Have you heard the phrase “set it and forget it”? In a syndication deal, you put money in, collect cash flow during the hold period, and receive profits upon the sale of the property.

Fixing toilets, screening tenants, and handling maintenance will never enter your radar. The sponsor team and the property management team expertly attend to those things (and more!) so you can sit back, enjoy the returns, and focus on living life. 

We know you have career goals, family matters, and a yearning for more freedom. Passively investing in real estate syndications allows your daily life to carry on as usual while your money works hard for you. 


2. Opportunity for Diversification

It would be unreasonable for anyone to attempt to become an expert in every phase of the property investment process, and even more so when it comes to different markets. 

By investing with experienced deal sponsors, you can easily diversify into various markets and asset classes across the country while resting assured that the investment asset and your capital are being handled by tried-and-true experts. 

Now, with commercial real estate syndications, you’re no longer limited to the real estate in your own city or state. You don’t have to know the nitty-gritty details about apartment complex management, the differences between self-storage and parking garage assets, or whether Atlanta or DFW markets produce better cash flow or appreciation.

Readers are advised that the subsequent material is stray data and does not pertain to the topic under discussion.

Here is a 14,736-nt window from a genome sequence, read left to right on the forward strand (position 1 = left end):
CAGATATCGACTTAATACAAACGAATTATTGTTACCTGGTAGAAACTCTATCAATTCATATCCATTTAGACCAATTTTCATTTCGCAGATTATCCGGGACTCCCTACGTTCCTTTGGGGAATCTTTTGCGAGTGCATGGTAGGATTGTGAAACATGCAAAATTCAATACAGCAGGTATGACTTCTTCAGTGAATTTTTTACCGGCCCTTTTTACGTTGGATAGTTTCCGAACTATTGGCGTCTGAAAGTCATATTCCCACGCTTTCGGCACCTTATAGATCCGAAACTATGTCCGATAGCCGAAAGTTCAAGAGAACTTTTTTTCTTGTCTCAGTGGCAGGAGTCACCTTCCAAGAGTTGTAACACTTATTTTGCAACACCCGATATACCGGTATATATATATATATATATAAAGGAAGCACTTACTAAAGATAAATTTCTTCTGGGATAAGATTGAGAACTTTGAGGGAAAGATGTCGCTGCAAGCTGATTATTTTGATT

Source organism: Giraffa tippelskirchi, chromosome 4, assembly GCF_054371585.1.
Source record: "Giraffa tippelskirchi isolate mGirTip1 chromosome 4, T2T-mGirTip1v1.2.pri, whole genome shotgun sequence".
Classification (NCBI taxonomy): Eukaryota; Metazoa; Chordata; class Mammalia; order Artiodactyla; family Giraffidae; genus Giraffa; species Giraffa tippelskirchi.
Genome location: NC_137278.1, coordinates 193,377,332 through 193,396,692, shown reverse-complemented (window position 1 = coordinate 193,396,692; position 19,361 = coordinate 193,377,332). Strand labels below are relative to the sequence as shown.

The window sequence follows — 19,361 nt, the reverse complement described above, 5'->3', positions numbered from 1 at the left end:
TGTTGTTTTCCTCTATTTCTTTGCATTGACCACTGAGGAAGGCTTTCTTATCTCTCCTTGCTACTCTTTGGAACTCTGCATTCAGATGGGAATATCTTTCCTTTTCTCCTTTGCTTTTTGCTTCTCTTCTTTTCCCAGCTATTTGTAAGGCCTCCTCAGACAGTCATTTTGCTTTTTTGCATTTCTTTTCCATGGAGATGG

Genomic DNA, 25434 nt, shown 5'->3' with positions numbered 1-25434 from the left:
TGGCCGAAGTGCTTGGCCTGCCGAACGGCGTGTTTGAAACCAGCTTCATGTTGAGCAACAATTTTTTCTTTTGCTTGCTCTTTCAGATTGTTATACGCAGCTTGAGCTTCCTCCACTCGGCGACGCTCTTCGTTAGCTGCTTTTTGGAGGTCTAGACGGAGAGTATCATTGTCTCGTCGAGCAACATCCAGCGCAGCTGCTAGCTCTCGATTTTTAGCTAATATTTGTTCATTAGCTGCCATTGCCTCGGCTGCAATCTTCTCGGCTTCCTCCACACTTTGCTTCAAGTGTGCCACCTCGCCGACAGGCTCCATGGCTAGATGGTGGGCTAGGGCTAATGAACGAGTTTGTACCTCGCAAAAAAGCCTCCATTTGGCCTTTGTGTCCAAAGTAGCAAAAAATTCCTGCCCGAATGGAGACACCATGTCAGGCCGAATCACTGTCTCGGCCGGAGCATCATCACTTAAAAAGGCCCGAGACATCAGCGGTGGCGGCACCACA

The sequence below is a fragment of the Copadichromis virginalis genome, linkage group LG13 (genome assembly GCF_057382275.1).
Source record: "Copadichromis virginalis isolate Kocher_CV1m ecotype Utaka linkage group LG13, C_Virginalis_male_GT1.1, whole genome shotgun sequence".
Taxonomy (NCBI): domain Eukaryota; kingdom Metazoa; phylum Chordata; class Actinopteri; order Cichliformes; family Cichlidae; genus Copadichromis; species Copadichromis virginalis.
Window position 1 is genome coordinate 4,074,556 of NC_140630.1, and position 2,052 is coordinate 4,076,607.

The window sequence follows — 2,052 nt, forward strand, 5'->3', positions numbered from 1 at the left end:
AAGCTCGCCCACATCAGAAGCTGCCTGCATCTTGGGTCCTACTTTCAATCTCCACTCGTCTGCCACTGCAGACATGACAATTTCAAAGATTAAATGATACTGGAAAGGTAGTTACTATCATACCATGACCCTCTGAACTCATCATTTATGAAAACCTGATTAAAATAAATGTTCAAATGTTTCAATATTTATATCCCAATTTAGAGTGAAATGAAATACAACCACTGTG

With an expert team in place, you suddenly have access to all of the above while also mitigating risk. 

3. Did You Say Tax Benefits?

Similar to personally owned rentals, you get pass-through tax benefits when investing in real estate syndications. You’ll be able to write off most of the quarterly payouts, which means you basically get tax-free passive income throughout the holding period. Score!

If you’re already in a high-income bracket, you can’t resist the accelerated depreciation benefits that can become available through value-add renovations, offsetting a portion of your income and effectively reducing the amount you owe to Uncle Sam each year.

You will, however, likely owe taxes on the appreciation income you earn upon the sale of the property. (Always check with your own CPA on your personal situation.)